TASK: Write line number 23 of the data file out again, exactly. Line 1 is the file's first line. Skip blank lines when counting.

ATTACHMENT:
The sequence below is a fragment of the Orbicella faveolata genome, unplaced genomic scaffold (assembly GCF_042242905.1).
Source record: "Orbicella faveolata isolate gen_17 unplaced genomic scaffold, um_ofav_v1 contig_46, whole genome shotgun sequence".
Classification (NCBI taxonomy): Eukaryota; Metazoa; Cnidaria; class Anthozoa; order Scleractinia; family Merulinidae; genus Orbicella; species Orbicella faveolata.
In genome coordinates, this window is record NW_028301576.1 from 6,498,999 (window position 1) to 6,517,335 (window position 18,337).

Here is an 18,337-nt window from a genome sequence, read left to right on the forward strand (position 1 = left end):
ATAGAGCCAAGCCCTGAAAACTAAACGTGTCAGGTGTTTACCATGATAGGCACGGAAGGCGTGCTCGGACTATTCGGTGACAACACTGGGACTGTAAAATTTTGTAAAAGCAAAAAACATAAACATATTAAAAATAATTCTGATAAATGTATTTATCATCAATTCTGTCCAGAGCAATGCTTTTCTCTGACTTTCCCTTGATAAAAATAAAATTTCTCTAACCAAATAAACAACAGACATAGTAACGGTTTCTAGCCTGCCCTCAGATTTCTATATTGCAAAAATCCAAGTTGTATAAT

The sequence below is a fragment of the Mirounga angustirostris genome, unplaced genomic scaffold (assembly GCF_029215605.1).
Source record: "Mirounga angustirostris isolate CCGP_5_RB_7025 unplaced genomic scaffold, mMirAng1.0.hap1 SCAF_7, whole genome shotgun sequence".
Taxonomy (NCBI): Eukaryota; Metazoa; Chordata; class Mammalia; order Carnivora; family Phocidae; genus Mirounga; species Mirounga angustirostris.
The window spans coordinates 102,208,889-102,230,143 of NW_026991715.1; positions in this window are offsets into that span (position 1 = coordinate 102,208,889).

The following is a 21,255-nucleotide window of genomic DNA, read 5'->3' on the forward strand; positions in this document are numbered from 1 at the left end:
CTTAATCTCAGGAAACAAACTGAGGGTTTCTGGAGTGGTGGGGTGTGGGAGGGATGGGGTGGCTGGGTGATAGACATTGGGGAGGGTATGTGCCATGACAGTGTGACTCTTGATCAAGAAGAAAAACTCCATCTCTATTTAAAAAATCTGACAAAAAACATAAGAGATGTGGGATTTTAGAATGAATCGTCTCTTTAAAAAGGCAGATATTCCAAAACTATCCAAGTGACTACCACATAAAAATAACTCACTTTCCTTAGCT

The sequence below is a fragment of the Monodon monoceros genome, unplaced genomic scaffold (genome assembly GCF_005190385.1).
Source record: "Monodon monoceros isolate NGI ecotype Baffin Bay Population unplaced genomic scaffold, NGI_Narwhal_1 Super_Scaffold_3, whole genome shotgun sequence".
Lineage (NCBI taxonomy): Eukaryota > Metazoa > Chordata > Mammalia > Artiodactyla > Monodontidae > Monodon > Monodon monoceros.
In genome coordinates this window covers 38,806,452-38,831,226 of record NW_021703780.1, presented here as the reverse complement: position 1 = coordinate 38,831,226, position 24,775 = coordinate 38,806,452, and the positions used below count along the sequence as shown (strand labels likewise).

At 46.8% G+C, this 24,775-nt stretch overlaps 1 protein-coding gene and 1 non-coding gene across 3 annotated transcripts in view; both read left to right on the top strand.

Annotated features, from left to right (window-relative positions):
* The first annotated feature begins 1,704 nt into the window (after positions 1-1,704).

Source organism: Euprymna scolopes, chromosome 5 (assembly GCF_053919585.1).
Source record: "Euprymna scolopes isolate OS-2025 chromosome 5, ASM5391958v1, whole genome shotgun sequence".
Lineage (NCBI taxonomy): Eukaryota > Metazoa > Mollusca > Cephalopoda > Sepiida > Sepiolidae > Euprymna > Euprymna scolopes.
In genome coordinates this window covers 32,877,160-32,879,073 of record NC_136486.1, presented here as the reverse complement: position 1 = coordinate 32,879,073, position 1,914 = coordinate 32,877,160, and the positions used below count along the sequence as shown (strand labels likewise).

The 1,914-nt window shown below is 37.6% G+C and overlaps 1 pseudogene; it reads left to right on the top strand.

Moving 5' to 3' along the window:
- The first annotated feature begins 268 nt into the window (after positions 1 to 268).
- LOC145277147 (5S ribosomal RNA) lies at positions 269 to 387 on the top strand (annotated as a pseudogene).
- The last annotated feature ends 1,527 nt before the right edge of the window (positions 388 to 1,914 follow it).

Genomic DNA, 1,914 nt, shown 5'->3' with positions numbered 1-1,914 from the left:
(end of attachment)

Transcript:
In genome coordinates this window covers 32,877,160-32,879,073 of record NC_136486.1, presented here as the reverse complement: position 1 = coordinate 32,879,073, position 1,914 = coordinate 32,877,160, and the positions used below count along the sequence as shown (strand labels likewise).